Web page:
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Range of the Coefficient of Friction


Date: 10/18/2000 at 17:34:17
From: Steve Kapa
Subject: Can Coefficient of Friction be > 1 

My college physics professor stated that the coefficient of friction 
can be greater than one. I asked him how that could be. He *assigned* 
the coefficient of friction (mu) a value of 5 and plugged it into the 
formula f = mu * N.

I told him he couldn't just assign a value to mu, and asked him how he 
got that. After further discussion he got frustrated, closed (I should 
say slammed) his book, and then dismissed class. My question is, can 
you *prove* that the coefficient of friction (a ratio, from my 
understanding) can't be greater than 1?

Thank you.


Date: 10/23/2000 at 16:39:56
From: Doctor Wolfson
Subject: Re: Can Coefficient of Friction be > 1

Hi Steve,

Interesting question. Let's look at an example to see how "very 
sticky" surfaces behave:

Let's say, for convenience, that we're on a planet where g = 1 m/s^2, 
and we have a high-friction inclined slope of 60 degrees, with a 
high-friction mass of m = 1 kg that we are pulling downward (assisting 
gravity) with just the right force to compensate for friction and 
cause it not to accelerate at all. And let's say that the force we 
have to apply is

     (5 - sqrt(3))/2 N ~= 1.64 Newtons.

Does this seem plausible so far? We're just picking the numbers to use 
as parameters.

The force due to gravity is mg sin(theta), or 1*1*sqrt(3)/2. So this 
force, combined with the one we are providing, yields a total downward 
force of 5/2.

Since the object doesn't accelerate, friction must be equal and 
opposite to the downward force:

     (mu)*m*g*cos(theta) = 5/2
     (mu)*1*1*1/2 = 5/2
      mu = 5

As it turns out, even though most materials have values of mu 
considerably less than 1, this actually isn't a requirement, and mu 
isn't limited to the [0, 1) range. Physics doesn't "malfunction," nor 
does friction start speeding the object up backwards, just because mu 
is greater than 1. Incidentally, the example I gave can be thought of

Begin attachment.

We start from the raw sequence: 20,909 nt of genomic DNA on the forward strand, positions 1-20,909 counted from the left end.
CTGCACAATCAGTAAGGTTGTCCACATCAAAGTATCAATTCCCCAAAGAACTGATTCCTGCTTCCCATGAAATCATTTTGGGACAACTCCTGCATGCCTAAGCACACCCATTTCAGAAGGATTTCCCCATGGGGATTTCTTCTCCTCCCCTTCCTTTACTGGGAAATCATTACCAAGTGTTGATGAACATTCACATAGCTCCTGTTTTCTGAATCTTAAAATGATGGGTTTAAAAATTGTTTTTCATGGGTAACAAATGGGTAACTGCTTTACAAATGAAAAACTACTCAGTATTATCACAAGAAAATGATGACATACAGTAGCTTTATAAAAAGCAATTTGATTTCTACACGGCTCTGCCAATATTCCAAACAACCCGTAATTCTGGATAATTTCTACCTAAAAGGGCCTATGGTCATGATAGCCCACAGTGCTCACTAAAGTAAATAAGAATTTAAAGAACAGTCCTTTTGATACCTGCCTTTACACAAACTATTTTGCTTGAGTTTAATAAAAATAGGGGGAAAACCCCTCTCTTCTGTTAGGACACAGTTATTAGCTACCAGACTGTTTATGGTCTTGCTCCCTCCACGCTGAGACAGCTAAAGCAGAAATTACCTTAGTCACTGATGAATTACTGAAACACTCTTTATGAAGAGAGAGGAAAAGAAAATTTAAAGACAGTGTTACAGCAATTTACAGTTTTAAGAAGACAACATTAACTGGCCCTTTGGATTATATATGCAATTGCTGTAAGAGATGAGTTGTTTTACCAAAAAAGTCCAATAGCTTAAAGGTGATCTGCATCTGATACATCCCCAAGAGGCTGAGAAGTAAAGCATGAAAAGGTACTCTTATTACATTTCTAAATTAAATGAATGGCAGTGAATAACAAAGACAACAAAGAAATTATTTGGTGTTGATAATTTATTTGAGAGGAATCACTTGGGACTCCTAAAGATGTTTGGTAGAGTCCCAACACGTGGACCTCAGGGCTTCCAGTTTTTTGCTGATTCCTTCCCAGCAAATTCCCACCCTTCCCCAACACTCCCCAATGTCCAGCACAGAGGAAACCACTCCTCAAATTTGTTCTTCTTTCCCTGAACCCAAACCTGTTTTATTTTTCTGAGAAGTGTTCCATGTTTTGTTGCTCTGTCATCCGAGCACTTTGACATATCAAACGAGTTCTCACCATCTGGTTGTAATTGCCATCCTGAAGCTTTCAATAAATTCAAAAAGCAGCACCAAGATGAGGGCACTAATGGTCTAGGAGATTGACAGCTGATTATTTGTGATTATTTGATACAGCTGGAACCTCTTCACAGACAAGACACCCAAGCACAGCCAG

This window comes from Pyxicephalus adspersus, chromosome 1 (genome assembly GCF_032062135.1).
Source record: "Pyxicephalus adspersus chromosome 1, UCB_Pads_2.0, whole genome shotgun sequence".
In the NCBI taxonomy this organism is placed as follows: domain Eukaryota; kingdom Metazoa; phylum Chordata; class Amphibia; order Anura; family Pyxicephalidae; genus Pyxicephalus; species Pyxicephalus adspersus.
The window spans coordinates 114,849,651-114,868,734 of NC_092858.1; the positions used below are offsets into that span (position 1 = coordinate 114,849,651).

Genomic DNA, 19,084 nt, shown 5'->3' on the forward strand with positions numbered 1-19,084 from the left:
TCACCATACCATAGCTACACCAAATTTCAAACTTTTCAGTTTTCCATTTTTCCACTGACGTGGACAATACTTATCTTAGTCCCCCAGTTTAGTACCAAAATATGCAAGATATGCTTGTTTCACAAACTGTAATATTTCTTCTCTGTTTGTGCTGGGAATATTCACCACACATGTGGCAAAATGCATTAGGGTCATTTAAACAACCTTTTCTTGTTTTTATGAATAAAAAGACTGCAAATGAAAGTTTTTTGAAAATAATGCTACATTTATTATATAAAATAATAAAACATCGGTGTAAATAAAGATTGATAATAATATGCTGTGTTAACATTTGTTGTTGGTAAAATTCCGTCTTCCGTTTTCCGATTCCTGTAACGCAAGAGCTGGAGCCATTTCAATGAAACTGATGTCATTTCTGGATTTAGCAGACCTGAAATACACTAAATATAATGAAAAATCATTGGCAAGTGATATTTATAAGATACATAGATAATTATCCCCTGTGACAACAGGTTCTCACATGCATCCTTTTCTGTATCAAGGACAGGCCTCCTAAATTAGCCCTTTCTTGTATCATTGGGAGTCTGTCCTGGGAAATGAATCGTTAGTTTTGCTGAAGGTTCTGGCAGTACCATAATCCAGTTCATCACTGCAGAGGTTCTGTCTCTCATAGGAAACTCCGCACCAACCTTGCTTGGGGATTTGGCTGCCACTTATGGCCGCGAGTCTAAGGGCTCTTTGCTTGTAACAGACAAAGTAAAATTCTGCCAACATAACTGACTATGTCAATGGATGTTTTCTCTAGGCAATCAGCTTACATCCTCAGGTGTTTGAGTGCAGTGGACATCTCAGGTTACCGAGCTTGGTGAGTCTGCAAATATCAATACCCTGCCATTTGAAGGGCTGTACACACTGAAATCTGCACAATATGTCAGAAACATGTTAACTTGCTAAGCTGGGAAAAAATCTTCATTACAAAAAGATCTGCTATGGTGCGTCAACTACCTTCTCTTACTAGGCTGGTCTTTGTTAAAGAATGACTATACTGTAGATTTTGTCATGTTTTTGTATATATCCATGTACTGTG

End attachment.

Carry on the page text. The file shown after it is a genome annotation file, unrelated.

as a rough definition of mu_(kinetic) - it is the value that makes the 
friction equation balance with the amount of force required to prevent 
frictional deceleration.

I hope this helps. Feel free to write back if you'd like further 
clarification.

- Doctor Wolfson, The Math Forum
  http://mathforum.org/dr.math/   


Date: 10/23/2000 at 16:50:02
From: Doctor Ian
Subject: Re: Can Coefficient of Friction be > 1

Hi Steve, 

The thing is, it's easy to think of examples where the "coefficient of 
friction" would be greater than 1 - a bulldozer on dirt, for example, 
or Scotch tape on glass, or velcro - but in most of these cases, 
there is some question whether it's proper to describe what's going 
on as "friction," rather than something like "adhesion."

If I pound a piton into a mountain, it won't slide, but is it really 
friction that prevents it from sliding? Friction is sort of a catch- 
all category - if we can't explain a resistive force in any other 
way, then we call it friction.

However, in looking around the Web, I came across the following URL:

  The Coefficient of Friction, Coulomb (Static) and Dynamic (Kinetic)
  Friction (MathEngine Fast Dynamics Toolkit)
  http://www.mathengine.com/sdk1/Developers/SDK/FastDynamics/Docs/PhysicsNotes/FrictionCoefficient.html   

which contains the following coefficients:

   Aluminum on Aluminum      1.3
   Copper on Copper          1.3
   Iron on Iron              1.0
   Rubber on Steel           1.6

The first three can perhaps be explained in terms of something other 
than "friction" (e.g., "galling," which is the phenomenon that 
requires the frame and slide of a pistol to be made from different 
materials), but that's not the case for the fourth.

I guess you could call this an "existence proof" - we know that the 
coefficient can be greater than one, because there exists a pair of 
materials for which that is the case.  

I hope this helps. I know that Dr. Wolfson provided a different proof. 
Write back if you're not happy with either of our answers. And thank 
you for a very interesting question. We've all had a lot of fun 
thinking about it.  

- Doctor Ian, The Math Forum
  http://mathforum.org/dr.math/   
    
Associated Topics:
College Physics
High School Physics/Chemistry

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